Abacha Popularly known in Nigeria as African salad is a traditional meal which originates from the eastern part of Nigeria. No feast, festival or gathering is complete without this wonderful delicacy especially when its served with Fresh palm wine from the best palm wine taper. It can also be eaten in between meals. It is prepared from cassava and the cassava tubers which are well cooked, then sliced with a special grater, sometimes with knife. The sliced cassava is then soaked overnight in cold water, washed painstakingly and expose to dry under the sun.
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In preparing Abacha, you need Ugba. Yea it is the first to be kept handy as your African salad is incomplete without it. This simply means no Ugba no great Abacha. Just hold on! You’re wondering the English, scinetific or botanical name for Ugba right? Well it has a scientific name that is almost difficult to pronounce, Pentaclethra macrophylla Bentham, so I choose to stick with Ugba. *Clears throat* The Ugba salad is made from a flat, wide about 2 inches in diameter and one eight to a quarter of an inch thick seed produced by the oil bean tree.
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The Ugba tree is commonly seen in the eastern part of Nigeria and referred to as a bean. But the seeds don’t look anything like beans; however, they grow in pods, much like legume beans. It is advisable to use Ugba within two weeks to avoid it fermenting to the point of rot. You preserve unfermented in airtight cellophane wrapping. If you can’t find Ugba, you can use vegetables that can substitute for roughage.
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Ugba: African Salad
Abacha: African Salad
The preparation of the Abacha starts with getting the oil bean seed ready for use in the salad. This involves cooking of the seeds, slicing the cooked seeds into thin strips and washing. Then allow to ferment for 3 to 4 days before the slices turn into a grayish white color, and a dark brown color after fermentation, before it is ready for use in salads. However you can use ready made Ugba from the market and so won’t have to wait this long before preparing your salad.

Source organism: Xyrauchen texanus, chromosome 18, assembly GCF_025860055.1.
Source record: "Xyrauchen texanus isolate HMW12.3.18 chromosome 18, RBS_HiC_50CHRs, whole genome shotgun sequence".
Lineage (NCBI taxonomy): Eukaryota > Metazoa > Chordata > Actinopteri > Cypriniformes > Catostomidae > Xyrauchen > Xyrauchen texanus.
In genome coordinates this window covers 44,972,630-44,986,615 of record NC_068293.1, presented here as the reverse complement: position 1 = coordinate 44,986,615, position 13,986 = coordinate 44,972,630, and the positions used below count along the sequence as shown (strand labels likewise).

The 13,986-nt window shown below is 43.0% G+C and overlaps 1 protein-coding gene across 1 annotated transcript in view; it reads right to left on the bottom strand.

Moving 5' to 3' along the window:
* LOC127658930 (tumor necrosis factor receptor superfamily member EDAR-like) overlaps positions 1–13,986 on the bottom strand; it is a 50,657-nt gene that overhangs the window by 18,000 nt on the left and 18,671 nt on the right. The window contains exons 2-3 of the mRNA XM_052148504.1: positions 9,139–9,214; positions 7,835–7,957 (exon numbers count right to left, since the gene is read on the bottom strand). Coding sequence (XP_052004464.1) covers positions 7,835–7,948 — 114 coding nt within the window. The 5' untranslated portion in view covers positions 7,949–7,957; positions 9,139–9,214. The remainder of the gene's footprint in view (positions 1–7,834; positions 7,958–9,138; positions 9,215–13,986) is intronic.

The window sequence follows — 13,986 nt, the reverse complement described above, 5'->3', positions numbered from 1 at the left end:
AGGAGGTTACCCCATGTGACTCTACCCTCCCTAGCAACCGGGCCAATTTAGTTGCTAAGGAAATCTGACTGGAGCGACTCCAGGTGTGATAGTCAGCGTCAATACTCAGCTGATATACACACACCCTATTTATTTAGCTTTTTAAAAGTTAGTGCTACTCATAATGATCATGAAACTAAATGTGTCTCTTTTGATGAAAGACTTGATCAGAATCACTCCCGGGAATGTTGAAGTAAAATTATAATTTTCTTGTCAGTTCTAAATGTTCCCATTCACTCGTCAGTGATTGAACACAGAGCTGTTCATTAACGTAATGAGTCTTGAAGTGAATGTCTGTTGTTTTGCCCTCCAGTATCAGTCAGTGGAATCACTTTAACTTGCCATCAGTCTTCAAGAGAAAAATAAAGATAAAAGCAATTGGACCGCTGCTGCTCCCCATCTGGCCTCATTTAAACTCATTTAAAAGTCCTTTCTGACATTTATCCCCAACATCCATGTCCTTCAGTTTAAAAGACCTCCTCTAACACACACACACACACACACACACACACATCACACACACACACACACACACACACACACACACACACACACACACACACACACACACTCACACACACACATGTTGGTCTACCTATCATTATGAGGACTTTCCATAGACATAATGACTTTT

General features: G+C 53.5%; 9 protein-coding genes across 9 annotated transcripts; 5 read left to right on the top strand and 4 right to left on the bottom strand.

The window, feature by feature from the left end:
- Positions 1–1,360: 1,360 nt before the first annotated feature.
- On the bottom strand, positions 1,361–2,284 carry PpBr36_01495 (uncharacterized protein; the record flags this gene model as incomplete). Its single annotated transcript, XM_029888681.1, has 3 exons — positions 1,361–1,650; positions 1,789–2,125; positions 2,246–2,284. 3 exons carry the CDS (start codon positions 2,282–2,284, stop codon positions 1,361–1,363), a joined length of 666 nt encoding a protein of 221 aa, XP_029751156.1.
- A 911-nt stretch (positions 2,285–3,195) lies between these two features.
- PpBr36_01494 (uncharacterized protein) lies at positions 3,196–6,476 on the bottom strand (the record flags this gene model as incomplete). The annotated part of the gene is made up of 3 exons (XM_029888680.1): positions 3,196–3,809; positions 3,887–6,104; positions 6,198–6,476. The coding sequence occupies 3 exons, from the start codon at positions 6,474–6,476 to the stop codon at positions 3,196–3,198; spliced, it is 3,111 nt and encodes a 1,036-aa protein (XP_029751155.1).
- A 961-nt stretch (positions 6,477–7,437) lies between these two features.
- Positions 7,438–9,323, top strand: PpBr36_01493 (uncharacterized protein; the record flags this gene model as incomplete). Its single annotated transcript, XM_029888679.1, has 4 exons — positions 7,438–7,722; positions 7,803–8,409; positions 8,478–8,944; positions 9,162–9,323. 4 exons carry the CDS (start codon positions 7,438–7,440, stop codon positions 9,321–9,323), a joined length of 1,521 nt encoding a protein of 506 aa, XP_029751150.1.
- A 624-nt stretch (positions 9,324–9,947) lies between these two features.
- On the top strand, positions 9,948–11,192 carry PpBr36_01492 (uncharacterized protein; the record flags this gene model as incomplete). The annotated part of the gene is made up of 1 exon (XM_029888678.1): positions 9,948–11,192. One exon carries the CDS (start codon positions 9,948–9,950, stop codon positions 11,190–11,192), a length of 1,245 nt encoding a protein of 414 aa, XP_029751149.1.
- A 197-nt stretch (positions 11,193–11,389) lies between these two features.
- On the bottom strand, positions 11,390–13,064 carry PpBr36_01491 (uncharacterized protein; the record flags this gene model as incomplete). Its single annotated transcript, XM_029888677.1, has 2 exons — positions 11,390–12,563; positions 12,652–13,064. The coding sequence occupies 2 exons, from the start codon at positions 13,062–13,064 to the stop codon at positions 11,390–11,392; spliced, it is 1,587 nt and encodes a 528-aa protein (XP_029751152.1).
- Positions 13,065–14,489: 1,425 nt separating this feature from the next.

Other Ingredients Include: – 1 cup, Palm Oil
– 6 Garden Eggs, diced
– 400g Abacha (dried shredded cassava)
– Stockfish- 10 pieces, spiced and cooked
– 10 pieces of Kpomo, spiced and cooked
– 100g Ugba, sliced
– 1tbsp Garden Egg leaves, finely chopped
– 1/4 tsp Potash
– 1 Seasoning cube
– Chilli Pepper to taste
– 2 tbsp ground Crayfish
– Boiling water
– Salt to taste
Directions: – Season and cook the stockfish and pomo
– Soak the abacha in cold water for about 10minutes
– Drain out the cold water, pour boiling water over it and quickly drain out the water
– Let it sit in a colander for about 5minutes
– Dissolve the potash in water and then stir with the palm oil in a pot
– Place on heat and add the pepper, crayfish and seasoning
– Stir properly then add the ugba,chopped garden eggs,the stockfish and pomo
– Add the add abacha and mix properly allowing all the ingredients to blend
– Garnish with chopped garden egg leaves
– Add salt to taste
Nutritional benefits: It was discovered through research findings that the oil bean extracts were effective as antimicrobials and antispasmodics as well as useful for treating diarrhea. John Ifeanyi Chidozie‘s presentation also showed that patients who regularly consumed fermented oil bean seeds had a reduced risk of cancer and tobacco-. diseases.